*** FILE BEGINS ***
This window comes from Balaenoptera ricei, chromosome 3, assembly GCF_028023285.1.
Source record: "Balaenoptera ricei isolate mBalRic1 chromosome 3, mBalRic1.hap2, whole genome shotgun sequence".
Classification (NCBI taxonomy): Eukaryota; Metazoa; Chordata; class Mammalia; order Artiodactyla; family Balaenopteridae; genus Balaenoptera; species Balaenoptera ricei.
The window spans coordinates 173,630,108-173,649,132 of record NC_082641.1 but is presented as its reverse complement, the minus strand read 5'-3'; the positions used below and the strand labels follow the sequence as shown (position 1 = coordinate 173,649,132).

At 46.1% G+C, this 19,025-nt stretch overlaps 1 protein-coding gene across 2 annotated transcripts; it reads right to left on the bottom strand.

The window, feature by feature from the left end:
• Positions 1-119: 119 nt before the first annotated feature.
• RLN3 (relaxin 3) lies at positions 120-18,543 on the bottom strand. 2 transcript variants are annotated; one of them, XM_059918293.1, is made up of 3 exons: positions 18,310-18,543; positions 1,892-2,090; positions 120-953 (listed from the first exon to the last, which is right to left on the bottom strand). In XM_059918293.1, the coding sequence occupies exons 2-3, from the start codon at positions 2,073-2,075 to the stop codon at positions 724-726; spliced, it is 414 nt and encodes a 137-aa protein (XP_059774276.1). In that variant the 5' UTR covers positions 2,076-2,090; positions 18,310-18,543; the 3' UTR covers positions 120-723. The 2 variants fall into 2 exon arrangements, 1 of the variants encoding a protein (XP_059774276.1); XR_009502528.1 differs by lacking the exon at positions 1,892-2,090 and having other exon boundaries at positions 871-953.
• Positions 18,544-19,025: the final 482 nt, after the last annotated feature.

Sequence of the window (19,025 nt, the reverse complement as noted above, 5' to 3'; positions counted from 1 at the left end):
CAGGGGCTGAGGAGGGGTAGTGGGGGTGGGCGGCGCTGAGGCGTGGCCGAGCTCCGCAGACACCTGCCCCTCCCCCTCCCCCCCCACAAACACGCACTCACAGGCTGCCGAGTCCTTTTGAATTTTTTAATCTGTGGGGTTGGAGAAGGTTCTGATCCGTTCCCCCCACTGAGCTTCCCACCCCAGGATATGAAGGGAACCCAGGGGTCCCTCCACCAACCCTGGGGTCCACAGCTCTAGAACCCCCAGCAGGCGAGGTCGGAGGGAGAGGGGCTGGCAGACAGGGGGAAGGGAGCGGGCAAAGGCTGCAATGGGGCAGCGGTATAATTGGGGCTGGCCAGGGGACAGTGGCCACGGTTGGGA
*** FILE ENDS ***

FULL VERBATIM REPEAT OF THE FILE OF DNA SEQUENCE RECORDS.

This window comes from Balaenoptera ricei, chromosome 3, assembly GCF_028023285.1.
Source record: "Balaenoptera ricei isolate mBalRic1 chromosome 3, mBalRic1.hap2, whole genome shotgun sequence".
Classification (NCBI taxonomy): Eukaryota; Metazoa; Chordata; class Mammalia; order Artiodactyla; family Balaenopteridae; genus Balaenoptera; species Balaenoptera ricei.
The window spans coordinates 173,630,108-173,649,132 of record NC_082641.1 but is presented as its reverse complement, the minus strand read 5'-3'; the positions used below and the strand labels follow the sequence as shown (position 1 = coordinate 173,649,132).

At 46.1% G+C, this 19,025-nt stretch overlaps 1 protein-coding gene across 2 annotated transcripts; it reads right to left on the bottom strand.

The window, feature by feature from the left end:
• Positions 1-119: 119 nt before the first annotated feature.
• RLN3 (relaxin 3) lies at positions 120-18,543 on the bottom strand. 2 transcript variants are annotated; one of them, XM_059918293.1, is made up of 3 exons: positions 18,310-18,543; positions 1,892-2,090; positions 120-953 (listed from the first exon to the last, which is right to left on the bottom strand). In XM_059918293.1, the coding sequence occupies exons 2-3, from the start codon at positions 2,073-2,075 to the stop codon at positions 724-726; spliced, it is 414 nt and encodes a 137-aa protein (XP_059774276.1). In that variant the 5' UTR covers positions 2,076-2,090; positions 18,310-18,543; the 3' UTR covers positions 120-723. The 2 variants fall into 2 exon arrangements, 1 of the variants encoding a protein (XP_059774276.1); XR_009502528.1 differs by lacking the exon at positions 1,892-2,090 and having other exon boundaries at positions 871-953.
• Positions 18,544-19,025: the final 482 nt, after the last annotated feature.

Sequence of the window (19,025 nt, the reverse complement as noted above, 5' to 3'; positions counted from 1 at the left end):
CAGGGGCTGAGGAGGGGTAGTGGGGGTGGGCGGCGCTGAGGCGTGGCCGAGCTCCGCAGACACCTGCCCCTCCCCCTCCCCCCCCACAAACACGCACTCACAGGCTGCCGAGTCCTTTTGAATTTTTTAATCTGTGGGGTTGGAGAAGGTTCTGATCCGTTCCCCCCACTGAGCTTCCCACCCCAGGATATGAAGGGAACCCAGGGGTCCCTCCACCAACCCTGGGGTCCACAGCTCTAGAACCCCCAGCAGGCGAGGTCGGAGGGAGAGGGGCTGGCAGACAGGGGGAAGGGAGCGGGCAAAGGCTGCAATGGGGCAGCGGTATAATTGGGGCTGGCCAGGGGACAGTGGCCACGGTTGGGA